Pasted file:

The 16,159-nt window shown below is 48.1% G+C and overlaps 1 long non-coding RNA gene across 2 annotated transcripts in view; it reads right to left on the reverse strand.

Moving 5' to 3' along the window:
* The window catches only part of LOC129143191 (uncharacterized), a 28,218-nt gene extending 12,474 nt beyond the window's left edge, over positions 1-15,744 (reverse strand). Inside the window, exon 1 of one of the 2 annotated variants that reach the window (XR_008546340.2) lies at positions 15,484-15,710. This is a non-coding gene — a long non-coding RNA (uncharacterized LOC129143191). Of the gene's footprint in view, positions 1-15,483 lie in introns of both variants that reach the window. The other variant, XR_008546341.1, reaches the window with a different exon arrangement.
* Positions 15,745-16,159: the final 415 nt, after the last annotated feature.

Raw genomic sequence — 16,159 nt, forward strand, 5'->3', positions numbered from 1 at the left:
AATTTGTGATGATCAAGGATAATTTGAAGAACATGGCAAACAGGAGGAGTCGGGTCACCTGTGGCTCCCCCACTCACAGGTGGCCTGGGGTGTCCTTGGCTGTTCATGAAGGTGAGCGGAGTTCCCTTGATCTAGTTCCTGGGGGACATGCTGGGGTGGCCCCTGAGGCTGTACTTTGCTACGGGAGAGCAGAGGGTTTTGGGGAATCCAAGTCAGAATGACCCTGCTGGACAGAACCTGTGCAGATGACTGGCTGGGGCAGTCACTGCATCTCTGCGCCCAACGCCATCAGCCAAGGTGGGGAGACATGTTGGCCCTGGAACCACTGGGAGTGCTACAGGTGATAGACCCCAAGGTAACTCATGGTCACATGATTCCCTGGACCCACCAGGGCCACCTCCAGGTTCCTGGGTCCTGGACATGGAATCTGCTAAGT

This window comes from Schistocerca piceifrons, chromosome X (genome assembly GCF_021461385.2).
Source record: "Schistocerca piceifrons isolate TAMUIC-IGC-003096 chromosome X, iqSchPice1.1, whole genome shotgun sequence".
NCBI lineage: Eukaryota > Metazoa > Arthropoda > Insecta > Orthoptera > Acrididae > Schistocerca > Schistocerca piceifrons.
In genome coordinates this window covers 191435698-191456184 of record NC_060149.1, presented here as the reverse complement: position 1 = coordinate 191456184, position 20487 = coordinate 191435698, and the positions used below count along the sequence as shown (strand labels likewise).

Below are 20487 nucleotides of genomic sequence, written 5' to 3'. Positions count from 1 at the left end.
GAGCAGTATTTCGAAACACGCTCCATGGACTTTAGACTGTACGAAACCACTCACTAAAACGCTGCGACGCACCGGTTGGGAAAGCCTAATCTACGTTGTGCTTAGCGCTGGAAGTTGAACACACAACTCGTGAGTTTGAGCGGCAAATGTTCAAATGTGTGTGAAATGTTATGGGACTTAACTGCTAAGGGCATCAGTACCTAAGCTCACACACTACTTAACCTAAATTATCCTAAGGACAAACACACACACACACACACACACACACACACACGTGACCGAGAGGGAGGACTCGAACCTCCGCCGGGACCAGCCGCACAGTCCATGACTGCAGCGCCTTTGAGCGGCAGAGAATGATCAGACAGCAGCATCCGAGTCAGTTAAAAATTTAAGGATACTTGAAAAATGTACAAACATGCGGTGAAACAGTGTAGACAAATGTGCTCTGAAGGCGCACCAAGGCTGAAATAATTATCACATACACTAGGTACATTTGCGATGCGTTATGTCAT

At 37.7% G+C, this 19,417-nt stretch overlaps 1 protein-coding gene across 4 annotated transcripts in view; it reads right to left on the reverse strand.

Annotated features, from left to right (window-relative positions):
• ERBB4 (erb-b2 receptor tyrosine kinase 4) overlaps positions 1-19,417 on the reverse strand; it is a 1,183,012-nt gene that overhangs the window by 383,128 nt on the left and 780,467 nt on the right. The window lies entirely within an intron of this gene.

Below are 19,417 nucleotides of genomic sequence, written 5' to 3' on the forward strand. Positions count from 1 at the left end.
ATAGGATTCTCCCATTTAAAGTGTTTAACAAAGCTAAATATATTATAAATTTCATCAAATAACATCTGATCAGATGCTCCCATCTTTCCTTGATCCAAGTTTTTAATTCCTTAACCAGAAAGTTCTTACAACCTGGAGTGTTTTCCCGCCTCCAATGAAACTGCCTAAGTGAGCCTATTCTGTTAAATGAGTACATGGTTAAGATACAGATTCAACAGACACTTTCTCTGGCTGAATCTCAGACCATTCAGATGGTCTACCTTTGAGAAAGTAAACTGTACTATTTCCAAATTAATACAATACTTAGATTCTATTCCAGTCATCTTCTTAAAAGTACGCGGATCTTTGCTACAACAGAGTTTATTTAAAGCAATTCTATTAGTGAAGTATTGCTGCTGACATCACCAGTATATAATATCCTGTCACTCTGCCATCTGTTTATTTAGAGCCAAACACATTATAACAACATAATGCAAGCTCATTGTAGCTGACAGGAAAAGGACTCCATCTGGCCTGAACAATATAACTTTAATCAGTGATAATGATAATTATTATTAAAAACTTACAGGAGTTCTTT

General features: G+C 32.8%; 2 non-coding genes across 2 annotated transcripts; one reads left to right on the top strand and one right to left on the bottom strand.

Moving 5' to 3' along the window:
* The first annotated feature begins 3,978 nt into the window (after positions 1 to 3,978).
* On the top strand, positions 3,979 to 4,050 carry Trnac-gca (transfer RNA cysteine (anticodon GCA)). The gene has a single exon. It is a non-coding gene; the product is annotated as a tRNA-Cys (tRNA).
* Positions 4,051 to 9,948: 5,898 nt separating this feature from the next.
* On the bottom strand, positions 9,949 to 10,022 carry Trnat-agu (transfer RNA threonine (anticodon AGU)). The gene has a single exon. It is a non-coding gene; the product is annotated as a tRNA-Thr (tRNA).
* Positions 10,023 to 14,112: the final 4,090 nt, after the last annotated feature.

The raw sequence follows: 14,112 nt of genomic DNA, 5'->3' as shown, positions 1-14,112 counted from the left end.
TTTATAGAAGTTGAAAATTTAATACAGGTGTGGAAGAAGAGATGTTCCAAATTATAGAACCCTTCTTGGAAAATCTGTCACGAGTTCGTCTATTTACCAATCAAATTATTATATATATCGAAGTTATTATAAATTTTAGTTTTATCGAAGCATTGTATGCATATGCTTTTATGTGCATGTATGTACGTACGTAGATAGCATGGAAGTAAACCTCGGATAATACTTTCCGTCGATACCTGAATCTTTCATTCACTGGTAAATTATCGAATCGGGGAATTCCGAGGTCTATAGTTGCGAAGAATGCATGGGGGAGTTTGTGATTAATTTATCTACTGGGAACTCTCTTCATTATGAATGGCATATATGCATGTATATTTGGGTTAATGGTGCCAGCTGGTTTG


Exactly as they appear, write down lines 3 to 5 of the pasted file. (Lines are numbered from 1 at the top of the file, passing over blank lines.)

* The window catches only part of LOC129143191 (uncharacterized), a 28,218-nt gene extending 12,474 nt beyond the window's left edge, over positions 1-15,744 (reverse strand). Inside the window, exon 1 of one of the 2 annotated variants that reach the window (XR_008546340.2) lies at positions 15,484-15,710. This is a non-coding gene — a long non-coding RNA (uncharacterized LOC129143191). Of the gene's footprint in view, positions 1-15,483 lie in introns of both variants that reach the window. The other variant, XR_008546341.1, reaches the window with a different exon arrangement.
* Positions 15,745-16,159: the final 415 nt, after the last annotated feature.

Raw genomic sequence — 16,159 nt, forward strand, 5'->3', positions numbered from 1 at the left: